Background: Group I beta-lactamases are a major cause of antibiotic resistance to beta-lactams such as penicillins and cephalosporins. These enzymes are only modestly affected by classic beta-lactam-based inhibitors, such as clavulanic acid. Conversely, small arylboronic acids inhibit these enzymes at sub-micromolar concentrations. Structural studies suggest these inhibitors bind to a well-defined cleft in the group I beta-lactamase AmpC; this cleft binds the ubiquitous R1 side chain of beta-lactams. Intriguingly, much of this cleft is left unoccupied by the small arylboronic acids.
Results: To investigate if larger boronic acids might take advantage of this cleft, structure-guided in-parallel synthesis was used to explore new inhibitors of AmpC. Twenty-eight derivatives of the lead compound, 3-aminophenylboronic acid, led to an inhibitor with 80-fold better binding (2; K(i) 83 nM). Molecular docking suggested orientations for this compound in the R1 cleft. Based on the docking results, 12 derivatives of 2 were synthesized, leading to inhibitors with K(i) values of 60 nM and with improved solubility. Several of these inhibitors reversed the resistance of nosocomial Gram-positive bacteria, though they showed little activity against Gram-negative bacteria. The X-ray crystal structure of compound 2 in complex with AmpC was subsequently determined to 2.1 A resolution. The placement of the proximal two-thirds of the inhibitor in the experimental structure corresponds with the docked structure, but a bond rotation leads to a distinctly different placement of the distal part of the inhibitor. In the experimental structure, the inhibitor interacts with conserved residues in the R1 cleft whose role in recognition has not been previously explored.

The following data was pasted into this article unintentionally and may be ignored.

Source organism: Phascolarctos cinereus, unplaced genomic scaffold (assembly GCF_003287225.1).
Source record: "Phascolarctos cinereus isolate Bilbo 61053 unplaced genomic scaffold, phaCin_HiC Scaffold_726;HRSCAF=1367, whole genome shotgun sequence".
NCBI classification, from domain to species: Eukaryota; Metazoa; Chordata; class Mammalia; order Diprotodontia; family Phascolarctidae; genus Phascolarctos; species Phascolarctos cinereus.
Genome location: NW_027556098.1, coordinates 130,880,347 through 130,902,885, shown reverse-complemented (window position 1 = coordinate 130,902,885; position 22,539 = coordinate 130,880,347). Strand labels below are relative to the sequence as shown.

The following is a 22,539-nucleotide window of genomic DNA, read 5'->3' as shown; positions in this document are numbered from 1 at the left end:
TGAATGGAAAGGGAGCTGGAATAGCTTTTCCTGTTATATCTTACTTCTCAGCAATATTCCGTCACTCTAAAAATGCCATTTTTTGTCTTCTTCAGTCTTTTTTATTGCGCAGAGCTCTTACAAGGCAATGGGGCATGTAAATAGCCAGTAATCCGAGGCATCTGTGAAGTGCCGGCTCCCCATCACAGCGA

Conclusions: Combining structure-based design with in-parallel synthesis allowed for the rapid exploration of inhibitor functionality in the R1 cleft of AmpC. The resulting inhibitors differ considerably from beta-lactams but nevertheless inhibit the enzyme well. The crystal structure of 2 (K(i) 83 nM) in complex with AmpC may guide exploration of a highly conserved, largely unexplored cleft, providing a template for further design against AmpC beta-lactamase.